This thoughtful article about dialysis for older people with kidney disease captures the dilemma that many elderly patients must go through: whether they wish to endure the often difficult, inconvenient, and unpleasant task of frequent trips to a renal center for dialysis or to live out their days having the end of their lives managed without it. Since the cohort being discussed here — people over 75 with kidney failure and other chronic diseases — face imminent death (nearly 60 percent die within a year of starting dialysis), it is heartening that these vital questions about the medical intensiveness of the last year or so of a life are being asked. The article includes useful quantification of the disease in question, the concerns of patients, and the fact that the needs of patients might not be solicited.
This piece describes the reality of a common, costly, and time-intensive medical intervention, then identifies a major flaw in its execution: many patients don’t understand what they’re getting into, and wouldn’t proceed if they did. The emphasis on shared decision-making is key.
The article could have included some quick facts about the cost of dialysis, as well as the costs of transportation, hospital time and nursing costs that are all involved in being treated as an out-patient at a renal clinic. There was one reference to costs when the story says that, in terms of time, dialysis treatment was “the equivalent of holding down a part-time job.”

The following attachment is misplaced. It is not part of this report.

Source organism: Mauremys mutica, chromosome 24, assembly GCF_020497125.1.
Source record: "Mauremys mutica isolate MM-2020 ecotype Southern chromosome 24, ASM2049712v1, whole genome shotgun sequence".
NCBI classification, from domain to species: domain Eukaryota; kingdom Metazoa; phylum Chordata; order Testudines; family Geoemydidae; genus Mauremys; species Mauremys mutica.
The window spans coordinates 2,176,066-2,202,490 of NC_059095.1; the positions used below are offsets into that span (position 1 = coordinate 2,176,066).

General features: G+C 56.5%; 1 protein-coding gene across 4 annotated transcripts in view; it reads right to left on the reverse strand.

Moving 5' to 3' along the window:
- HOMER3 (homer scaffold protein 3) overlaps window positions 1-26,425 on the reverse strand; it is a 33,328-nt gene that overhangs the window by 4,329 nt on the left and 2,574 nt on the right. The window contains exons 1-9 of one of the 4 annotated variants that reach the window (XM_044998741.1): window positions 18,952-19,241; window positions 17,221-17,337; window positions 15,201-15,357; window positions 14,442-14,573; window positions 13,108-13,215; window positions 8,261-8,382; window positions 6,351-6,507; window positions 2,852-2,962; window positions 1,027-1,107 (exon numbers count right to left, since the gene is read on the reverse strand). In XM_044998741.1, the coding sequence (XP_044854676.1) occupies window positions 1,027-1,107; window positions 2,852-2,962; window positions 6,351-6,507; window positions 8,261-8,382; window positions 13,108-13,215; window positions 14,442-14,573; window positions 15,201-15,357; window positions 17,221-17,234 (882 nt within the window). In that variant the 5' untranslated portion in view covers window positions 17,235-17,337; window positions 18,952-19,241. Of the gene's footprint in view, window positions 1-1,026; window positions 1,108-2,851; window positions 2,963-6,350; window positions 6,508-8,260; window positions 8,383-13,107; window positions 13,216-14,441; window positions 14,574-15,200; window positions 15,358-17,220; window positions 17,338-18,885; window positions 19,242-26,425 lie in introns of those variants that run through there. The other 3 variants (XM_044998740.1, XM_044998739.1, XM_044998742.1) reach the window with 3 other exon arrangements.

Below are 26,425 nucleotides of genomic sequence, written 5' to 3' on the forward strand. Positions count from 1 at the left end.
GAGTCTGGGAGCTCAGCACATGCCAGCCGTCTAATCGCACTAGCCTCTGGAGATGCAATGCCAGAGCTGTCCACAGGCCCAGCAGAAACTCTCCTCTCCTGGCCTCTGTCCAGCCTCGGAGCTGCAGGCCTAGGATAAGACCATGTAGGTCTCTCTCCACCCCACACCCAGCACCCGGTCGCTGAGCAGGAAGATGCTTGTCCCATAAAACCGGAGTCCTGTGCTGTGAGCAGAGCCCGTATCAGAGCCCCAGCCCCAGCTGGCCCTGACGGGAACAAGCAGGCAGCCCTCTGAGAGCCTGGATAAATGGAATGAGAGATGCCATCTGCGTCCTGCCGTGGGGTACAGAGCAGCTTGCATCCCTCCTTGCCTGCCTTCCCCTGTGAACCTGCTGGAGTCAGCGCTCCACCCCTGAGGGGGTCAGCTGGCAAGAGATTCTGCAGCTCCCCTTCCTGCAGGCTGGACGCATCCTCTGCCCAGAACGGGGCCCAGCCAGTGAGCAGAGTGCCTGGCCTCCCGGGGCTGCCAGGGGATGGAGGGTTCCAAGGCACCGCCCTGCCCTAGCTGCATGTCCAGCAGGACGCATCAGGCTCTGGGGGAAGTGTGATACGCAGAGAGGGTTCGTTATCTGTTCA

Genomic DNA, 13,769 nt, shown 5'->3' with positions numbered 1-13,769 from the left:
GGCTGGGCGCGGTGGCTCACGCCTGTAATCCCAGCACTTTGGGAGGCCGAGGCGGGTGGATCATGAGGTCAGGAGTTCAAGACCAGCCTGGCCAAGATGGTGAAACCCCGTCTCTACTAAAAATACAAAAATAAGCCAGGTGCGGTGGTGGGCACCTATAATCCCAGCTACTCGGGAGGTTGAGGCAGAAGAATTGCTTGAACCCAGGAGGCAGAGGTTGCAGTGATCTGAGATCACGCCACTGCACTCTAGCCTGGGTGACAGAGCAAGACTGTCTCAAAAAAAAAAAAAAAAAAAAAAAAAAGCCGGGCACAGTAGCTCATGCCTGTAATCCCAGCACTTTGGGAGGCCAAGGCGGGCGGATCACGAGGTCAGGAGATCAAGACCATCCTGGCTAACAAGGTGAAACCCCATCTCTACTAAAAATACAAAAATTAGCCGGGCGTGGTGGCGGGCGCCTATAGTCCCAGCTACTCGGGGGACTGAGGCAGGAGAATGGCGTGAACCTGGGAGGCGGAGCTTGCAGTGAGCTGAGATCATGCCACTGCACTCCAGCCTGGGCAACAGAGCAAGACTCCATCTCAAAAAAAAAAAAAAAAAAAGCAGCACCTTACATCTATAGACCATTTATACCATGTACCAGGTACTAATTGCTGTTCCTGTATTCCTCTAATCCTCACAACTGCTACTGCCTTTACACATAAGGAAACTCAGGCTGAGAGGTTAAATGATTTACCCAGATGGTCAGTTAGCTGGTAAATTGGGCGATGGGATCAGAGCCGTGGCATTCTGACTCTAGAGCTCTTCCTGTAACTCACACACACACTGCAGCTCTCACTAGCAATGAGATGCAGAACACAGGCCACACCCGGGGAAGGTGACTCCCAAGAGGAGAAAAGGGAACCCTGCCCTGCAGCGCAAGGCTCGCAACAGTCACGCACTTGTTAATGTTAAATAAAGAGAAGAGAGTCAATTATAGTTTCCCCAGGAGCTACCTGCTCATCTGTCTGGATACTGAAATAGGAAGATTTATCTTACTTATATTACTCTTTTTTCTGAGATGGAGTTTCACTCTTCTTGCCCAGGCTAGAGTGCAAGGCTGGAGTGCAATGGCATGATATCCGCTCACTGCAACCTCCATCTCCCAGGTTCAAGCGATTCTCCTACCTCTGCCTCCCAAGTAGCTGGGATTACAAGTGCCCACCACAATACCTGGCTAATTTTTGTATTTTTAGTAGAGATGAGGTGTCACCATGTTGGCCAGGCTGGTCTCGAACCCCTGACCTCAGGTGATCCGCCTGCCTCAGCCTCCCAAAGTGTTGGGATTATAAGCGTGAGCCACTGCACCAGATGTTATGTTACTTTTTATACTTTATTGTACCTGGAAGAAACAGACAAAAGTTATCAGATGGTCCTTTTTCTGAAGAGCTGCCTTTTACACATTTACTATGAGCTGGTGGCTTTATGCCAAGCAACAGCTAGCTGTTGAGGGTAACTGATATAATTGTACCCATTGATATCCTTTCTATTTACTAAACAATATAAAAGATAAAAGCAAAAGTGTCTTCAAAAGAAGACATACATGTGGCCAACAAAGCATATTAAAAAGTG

The article cited appropriate studies for a range of statistics. We learn, for example, that “58% of patients died within a year of beginning dialysis” and that about 40% of patients over 75 with end-stage renal disease die within a year. We also learn about the concerns of the patients, including the fact that 61% of patients in one study said they regretted starting dialysis. It adds that “withdrawal from treatment accounted for about a quarter of deaths of dialysis patients in 2006,” though that seems a little unsatisfying in terms of what additional lifespan might be attributed to dialysis. Another fact included is that 66% of patients in one study told researchers that their doctors had not mentioned the treatment’s risks or burdens, and they felt they had no choice.
Harms are explained in terms of the side effects of the dialysis, the pain, nausea and feeling “dizzy, washed out.” It was good that the article explained that the harms of dialysis are also measured in other ways: the disruption to a person’s life, the need to travel and go in and out of facilities, and the effects on their independence, which can be debilitating for older people.
Numerous studies, surveys and statistical analyses are cited in the article, which adequately back up the main points that it is making.
If anything, this article is protective against disease-mongering. It questions the idea that everyone with a particular disease should get treatment, regardless of other factors.
There are numerous sources both quoted and cited in the story, so we are giving it a pass here. At the same time, we would have liked to have heard the evidence-based opinion of a strong advocate for end-of-life dialysis. The counterpoint in this case might have been a doctor saying that patients have a hard time sharing in decisions or sometimes do not want to do so.
The article mentions peritoneal dialysis, which can be done at home, but fewer than 10 percent of patients opt for that. It would have been useful to know why home-based dialysis is so underused.
The story presents it as a given that dialysis, renal clinics and so on are common in the health system.
What might be considered “novel” is the fact of saying “no” to dialysis. What we don’t learn is if “saying no” to dialysis is that novel of a concept. How do other countries treat the question? Are rates of dialysis in the US that much different than other countries? An international comparison would have been welcome here.
This article does not in any way appear to rely on a news release.